Since he likes jumping so much, I practice a lot with the jump. My strategy has been to do some fun retrieves over the jump with the plastic dumbbell and quickly switch the leather or metal items. That seems to be working. At first he was going over the dog couch to chew on his leather treat but he seems to be getting the idea that I am looking for the same behavior as the plastic.

I suppose a more traditional approach with the metal would have been to do a forced retrieve with an ear pinch! He is so sensitive, that probably would have been the end of retrieving. I accidentally stepped on his toe once while tugging and he would not tug with me for 6 months!

I guess it looks nice to not mouth or chew or pounce on retrieve items but they are dogs after all! That is not my favorite rule in traditional obedience.

Saturday, December 17, 2005

Luring Versus Shaping

I recently attended a dog focused seminar at a educational technology conference, of all places!

It was by Diane Lewis, who compared methods of dog training with methods of training students. She compared traditional (forced) techniques, luring, and shaping. Until she mentioned it, I had not been looking at luring as not as good as shaping. In children, she compared luring to just looking for the students to regurgitate the right answer and shaping as constructivist techniques where students learn by doing, exploring, and making mistakes. As a teacher and a fledgling dog trainer, it made alot sense to me.

Many teachers view constructivism as good BUT too time consuming. She did some experiments with both her students and dogs (which she showed using video) that showed that, in fact, a constructivist (or shaping) approach was actually much faster when the students (dogs) are used to the technique. They jump right in and start trying things as they converge on the solution.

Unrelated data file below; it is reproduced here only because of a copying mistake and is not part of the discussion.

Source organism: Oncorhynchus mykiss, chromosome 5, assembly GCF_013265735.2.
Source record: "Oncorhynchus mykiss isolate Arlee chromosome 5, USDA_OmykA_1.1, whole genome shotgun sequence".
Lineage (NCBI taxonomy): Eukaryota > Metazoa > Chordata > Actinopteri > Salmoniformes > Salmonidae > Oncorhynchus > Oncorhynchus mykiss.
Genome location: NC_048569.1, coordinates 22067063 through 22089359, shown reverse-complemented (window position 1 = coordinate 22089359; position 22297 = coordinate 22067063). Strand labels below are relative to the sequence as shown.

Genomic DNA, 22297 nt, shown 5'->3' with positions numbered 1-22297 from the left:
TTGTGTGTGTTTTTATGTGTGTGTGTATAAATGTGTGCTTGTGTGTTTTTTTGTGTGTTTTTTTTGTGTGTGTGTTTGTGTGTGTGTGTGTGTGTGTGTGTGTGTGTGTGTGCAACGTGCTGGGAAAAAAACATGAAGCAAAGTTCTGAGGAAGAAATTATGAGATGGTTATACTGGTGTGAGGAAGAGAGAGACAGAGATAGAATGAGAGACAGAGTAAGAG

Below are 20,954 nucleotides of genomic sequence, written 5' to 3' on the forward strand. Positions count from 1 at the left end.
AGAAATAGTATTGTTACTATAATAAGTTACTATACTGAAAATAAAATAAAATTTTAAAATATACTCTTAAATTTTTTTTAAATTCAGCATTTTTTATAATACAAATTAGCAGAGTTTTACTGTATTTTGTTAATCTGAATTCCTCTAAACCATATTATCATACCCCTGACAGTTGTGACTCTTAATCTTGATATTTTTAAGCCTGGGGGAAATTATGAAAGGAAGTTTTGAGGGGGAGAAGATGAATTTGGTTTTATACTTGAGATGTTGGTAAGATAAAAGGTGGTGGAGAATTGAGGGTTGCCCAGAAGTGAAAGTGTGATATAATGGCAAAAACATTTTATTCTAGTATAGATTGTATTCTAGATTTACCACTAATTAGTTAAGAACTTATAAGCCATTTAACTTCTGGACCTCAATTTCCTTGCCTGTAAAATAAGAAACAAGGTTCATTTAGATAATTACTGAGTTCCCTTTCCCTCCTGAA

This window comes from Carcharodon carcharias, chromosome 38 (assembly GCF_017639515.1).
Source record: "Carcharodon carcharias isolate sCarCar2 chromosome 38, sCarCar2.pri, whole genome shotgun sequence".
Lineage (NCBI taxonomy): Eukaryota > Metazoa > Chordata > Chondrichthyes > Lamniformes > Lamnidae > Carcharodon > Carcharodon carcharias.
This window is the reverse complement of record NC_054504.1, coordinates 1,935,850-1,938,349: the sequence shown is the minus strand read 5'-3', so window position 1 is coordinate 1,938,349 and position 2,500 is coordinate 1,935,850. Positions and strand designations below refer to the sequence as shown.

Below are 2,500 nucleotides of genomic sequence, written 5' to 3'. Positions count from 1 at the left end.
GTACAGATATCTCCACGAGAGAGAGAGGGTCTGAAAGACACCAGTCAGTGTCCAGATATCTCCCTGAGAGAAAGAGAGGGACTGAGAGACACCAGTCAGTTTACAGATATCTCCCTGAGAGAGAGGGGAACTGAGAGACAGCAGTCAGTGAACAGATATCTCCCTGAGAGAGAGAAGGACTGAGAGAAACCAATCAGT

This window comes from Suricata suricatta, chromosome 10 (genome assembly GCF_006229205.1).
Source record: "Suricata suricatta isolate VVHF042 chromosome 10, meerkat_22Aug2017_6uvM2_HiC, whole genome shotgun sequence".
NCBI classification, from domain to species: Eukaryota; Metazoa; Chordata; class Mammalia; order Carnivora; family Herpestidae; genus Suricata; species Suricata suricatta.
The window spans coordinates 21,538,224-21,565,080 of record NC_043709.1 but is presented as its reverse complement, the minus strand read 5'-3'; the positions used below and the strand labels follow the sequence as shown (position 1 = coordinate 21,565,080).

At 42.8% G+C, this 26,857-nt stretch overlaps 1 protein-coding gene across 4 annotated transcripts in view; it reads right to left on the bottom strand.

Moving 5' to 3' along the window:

I realized that I used luring an awful lot so I have trying to use more shaping in places where I might be currently luring.

Click on Comments to add your thoughts.

Friday, December 16, 2005


We went to our weekly obedience class night and had a great night. I used lots of treats and tried to keep it fun, fun, fun. Gradually, we seem to be improving our heel position and front position to be more straight. He came in nicely on his two recalls though he still has a tendency to want to go right to the finish in class only. Group sits were great and I went out of sight for the down briefly. The reason I stopped competing for our CD was because he was going down on his sits in class and at trials. We put cones around him and it seemed to cure it over time. He was afraid of the cones initially. I am feeling good about finishing our CD. I think it was actually good to wait because everything else should be better too. I'd rather go in with a 90% chance than a 30% chance. Of course, you never know what can happen. Expect nothing.